When Mike Jones wiped out on a skateboard six years ago his broken wrist made it impossible to pop up on a surfboard.
Still, he couldn’t stay away from the surf. So he borrowed his wife’s new camera and hopped on a Jet Ski in Cayucos, where he captured his buddies surfing huge waves.
After a friend from a popular surf site saw the photos, he encouraged Jones to sell them. And when Surfline offered him $400, Jones — with no prior experience or training—was suddenly a surf photographer who would go on to shoot big waves worldwide.
“I never really knew how much money you could make until people started giving me checks for a thousand, two thousand bucks,” said Jones, 36, who also owns the Azhiaziam surf apparel shop.
Digital Access for only $0.99
For the most comprehensive local coverage, subscribe today.
Currently, seven of his photos are nominated for prizes in the annual Billabong XXL Global Big Wave Awards — the premiere big wave awards event. And he’s had photos appear in major surf publications and advertisements.
“He hasn’t been shooting that long, compared to a lot of guys who do it for a living,” said friend Dustin Ray, who is nominated for Billabong’s Monster Tube award thanks to a Jones photo. “And the quality of his stuff is right up there with them.”
While Jones started shooting still photos somewhat recently, he was shooting surf videos with Ray as a teen.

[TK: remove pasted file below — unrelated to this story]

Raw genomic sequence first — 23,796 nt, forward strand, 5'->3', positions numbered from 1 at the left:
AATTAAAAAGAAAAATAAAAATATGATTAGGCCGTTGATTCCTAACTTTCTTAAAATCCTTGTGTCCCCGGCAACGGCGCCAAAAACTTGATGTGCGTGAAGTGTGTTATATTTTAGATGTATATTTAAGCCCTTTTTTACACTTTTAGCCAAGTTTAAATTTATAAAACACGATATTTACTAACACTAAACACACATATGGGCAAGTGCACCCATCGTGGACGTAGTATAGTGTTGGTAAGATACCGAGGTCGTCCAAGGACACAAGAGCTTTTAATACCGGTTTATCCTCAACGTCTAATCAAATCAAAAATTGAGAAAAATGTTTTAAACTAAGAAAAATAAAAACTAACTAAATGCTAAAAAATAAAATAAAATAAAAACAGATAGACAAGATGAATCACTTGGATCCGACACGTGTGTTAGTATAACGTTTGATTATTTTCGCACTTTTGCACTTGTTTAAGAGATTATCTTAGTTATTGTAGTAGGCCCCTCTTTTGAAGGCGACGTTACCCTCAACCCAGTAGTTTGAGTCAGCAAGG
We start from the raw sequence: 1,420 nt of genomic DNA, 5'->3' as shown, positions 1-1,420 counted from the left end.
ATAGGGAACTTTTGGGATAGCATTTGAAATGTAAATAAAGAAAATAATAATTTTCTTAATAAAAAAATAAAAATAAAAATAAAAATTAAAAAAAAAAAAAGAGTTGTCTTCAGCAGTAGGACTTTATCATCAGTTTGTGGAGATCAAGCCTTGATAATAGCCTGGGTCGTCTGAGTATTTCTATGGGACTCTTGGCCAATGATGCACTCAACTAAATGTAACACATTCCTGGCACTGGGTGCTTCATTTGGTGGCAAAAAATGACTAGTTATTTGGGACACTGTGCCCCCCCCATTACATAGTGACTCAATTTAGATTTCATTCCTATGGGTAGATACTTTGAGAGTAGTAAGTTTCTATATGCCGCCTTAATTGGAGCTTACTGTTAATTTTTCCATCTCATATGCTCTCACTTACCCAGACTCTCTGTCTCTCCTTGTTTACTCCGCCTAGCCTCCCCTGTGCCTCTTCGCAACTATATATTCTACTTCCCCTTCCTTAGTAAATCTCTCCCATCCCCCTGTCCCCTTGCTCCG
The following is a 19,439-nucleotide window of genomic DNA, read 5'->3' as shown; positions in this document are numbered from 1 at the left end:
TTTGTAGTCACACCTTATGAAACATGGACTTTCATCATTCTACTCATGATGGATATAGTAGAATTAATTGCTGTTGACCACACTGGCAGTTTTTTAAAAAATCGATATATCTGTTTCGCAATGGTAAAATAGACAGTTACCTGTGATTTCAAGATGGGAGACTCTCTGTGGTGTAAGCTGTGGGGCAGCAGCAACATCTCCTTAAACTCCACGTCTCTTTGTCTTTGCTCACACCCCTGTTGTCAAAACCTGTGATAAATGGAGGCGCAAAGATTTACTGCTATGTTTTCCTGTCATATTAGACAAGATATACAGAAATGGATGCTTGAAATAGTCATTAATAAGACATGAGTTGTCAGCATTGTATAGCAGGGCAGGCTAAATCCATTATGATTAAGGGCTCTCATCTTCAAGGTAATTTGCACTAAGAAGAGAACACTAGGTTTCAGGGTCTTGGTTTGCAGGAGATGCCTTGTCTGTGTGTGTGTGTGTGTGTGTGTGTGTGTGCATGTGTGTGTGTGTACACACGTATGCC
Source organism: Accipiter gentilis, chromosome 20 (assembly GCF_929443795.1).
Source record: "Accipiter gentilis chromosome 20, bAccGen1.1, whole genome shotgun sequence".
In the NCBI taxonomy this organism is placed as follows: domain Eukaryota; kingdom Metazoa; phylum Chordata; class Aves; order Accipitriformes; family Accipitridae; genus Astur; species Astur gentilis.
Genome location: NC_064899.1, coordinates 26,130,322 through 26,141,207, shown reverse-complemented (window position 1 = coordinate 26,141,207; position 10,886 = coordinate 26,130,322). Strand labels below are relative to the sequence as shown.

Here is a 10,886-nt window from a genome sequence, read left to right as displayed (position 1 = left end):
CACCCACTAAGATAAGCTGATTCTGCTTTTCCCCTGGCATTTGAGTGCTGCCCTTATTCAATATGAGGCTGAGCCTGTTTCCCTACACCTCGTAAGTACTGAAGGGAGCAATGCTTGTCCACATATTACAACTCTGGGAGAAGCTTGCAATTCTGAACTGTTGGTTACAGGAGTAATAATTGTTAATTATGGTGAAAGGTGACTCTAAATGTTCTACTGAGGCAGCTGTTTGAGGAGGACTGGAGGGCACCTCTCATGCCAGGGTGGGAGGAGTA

“I started videotaping when I was like 13 or 14,” he said.
It was a fun hobby, but he never planned to do anything with the videos.
After graduating from Morro Bay High School, the Los Osos native wound up serving four years in the Navy (allowing him to surf Japan) before earning a psychology degree.
“After I graduated from Poly, I was working in psychology, making eight bucks an hour driving 15 schizophrenics in a passenger van up the Grade,” he said. “I was basically a servant, a maid. If they made a mess, I’d clean it.”
Even before entering the surf industry, he sold stickers bearing the name Azhiaziam (pronounced “as high as I am,” a reference to aerials performed while surfing).
“I wasn’t planning on starting a company — I just thought it was a cool name,” Jones said.
While working his day job, he started printing shirts with “Azhiaziam” on them. And when it was clear he didn’t want to work in psychology any more, he decided to start a surf apparel business, which he runs with his wife, Briana.
“I was already doing Azhiaziam stickers and a few shirts here and there, and people were always asking for stuff,” Jones said. “So I thought, ‘I’m gonna try this.’”
When he started shooting big wave photos, he posted them to his Azhiaziam.comWeb site, helping generate traffic. Then, as a way to further advertise his business— his primary source of income — he sent photos to Surfline with his Web site address on the photo credit.
As the photos became more popular, Jones began paying his way to famous big wave spots, like Pe’ahi (also known as “Jaws”) in Maui and Todos Santos in Mexico. He’s also photographed surf in Indonesia and Bali. And in December 2007, he shot photos at the Ghost Tree surf spot in Monterey. It was the biggest day the break has ever been surfed.